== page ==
Investigating emotion in moral cognition: a review of evidence from functional neuroimaging and neuropsychology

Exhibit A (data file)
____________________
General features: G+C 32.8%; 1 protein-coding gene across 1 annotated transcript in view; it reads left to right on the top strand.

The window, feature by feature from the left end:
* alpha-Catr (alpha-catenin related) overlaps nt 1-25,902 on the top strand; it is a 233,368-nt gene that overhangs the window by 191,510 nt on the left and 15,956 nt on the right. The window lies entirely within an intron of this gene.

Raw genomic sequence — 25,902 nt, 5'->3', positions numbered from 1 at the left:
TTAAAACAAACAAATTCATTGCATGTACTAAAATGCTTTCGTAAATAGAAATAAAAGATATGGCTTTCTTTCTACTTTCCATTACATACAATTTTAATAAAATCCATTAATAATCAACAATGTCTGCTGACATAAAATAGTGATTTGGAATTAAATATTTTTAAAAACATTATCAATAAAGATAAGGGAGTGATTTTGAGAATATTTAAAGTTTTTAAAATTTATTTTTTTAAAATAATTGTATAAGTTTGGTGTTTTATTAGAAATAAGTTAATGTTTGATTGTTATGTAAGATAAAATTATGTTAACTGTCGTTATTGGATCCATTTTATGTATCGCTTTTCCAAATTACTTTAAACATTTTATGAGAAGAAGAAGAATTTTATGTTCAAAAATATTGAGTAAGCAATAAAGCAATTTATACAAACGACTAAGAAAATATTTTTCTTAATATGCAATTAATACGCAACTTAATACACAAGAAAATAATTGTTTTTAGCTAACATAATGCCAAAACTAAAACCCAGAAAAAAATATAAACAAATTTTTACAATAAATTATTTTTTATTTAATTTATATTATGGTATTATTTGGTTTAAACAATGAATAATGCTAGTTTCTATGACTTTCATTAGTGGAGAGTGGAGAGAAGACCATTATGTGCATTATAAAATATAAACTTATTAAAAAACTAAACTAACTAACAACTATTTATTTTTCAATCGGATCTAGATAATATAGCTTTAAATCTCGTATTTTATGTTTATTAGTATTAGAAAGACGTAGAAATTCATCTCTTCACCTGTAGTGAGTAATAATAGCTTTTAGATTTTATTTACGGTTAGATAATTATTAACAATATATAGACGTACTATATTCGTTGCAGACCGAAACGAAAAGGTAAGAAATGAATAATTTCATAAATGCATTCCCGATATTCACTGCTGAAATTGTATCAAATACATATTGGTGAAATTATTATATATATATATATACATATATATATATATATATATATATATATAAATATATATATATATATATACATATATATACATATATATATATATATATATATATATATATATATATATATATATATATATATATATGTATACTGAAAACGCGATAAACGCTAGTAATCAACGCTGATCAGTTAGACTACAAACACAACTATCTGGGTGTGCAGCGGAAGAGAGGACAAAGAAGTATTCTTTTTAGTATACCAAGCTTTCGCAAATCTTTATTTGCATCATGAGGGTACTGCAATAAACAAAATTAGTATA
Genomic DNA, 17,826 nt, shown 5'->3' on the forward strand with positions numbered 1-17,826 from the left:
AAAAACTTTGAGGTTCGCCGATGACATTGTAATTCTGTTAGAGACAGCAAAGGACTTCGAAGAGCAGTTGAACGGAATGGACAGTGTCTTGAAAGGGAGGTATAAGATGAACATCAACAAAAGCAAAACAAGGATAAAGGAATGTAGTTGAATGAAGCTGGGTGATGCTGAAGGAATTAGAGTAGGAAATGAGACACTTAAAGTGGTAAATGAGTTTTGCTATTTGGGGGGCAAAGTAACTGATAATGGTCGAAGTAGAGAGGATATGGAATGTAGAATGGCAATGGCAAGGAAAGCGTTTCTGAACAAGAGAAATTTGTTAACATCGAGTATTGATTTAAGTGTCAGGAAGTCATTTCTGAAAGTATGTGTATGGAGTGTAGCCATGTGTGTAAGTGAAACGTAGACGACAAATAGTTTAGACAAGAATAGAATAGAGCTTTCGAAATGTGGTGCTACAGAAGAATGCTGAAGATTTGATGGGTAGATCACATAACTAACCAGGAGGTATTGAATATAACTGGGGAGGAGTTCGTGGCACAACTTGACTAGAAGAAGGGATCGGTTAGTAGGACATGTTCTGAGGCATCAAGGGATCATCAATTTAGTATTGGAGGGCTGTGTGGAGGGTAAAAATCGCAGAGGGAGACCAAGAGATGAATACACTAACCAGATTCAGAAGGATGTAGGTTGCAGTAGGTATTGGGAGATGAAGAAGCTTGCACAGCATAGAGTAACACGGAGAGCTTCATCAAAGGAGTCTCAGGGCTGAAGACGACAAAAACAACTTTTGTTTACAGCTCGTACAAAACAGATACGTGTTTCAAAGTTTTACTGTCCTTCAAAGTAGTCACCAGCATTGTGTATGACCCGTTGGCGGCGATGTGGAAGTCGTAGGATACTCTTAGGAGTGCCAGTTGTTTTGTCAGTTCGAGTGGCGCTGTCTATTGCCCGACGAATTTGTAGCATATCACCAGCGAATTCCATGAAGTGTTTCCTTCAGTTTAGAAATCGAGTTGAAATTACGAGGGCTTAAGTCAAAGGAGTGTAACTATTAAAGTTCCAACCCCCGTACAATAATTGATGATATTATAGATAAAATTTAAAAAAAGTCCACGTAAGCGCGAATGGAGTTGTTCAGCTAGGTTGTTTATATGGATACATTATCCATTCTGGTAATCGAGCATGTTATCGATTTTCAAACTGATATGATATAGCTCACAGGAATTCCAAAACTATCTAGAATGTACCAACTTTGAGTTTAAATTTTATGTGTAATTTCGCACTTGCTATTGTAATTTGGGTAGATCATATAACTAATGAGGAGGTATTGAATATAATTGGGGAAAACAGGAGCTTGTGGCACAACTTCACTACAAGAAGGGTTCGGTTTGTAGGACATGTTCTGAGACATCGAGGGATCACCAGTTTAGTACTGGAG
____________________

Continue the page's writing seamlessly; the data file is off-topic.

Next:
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IntroductionHuman moral decision-making has long been a topic of philosophical debate, and, more recently, a topic for empirical investigation. Central to this investigation is the extent to which emotional processes underlie our decisions about moral right and wrong. Neuroscience offers a unique perspective on this question by addressing whether brain regions associated with emotional processing are involved in moral cognition.MethodWe conduct a narrative review of neuroscientific studies focused on the role of emotion in morality. Specifically, we describe evidence implicating the ventromedial prefrontal cortex (VMPC), a brain region known to be important for emotional processing.ResultsFunctional imaging studies demonstrate VMPC activation during tasks probing moral cognition. Studies of clinical populations, including patients with VMPC damage, reveal an association between impairments in emotional processing and impairments in moral judgement and behaviour.ConclusionsConsidered together, these studies indicate that not only are emotions engaged during moral cognition, but that emotions, particularly those mediated by VMPC, are in fact critical for human morality.

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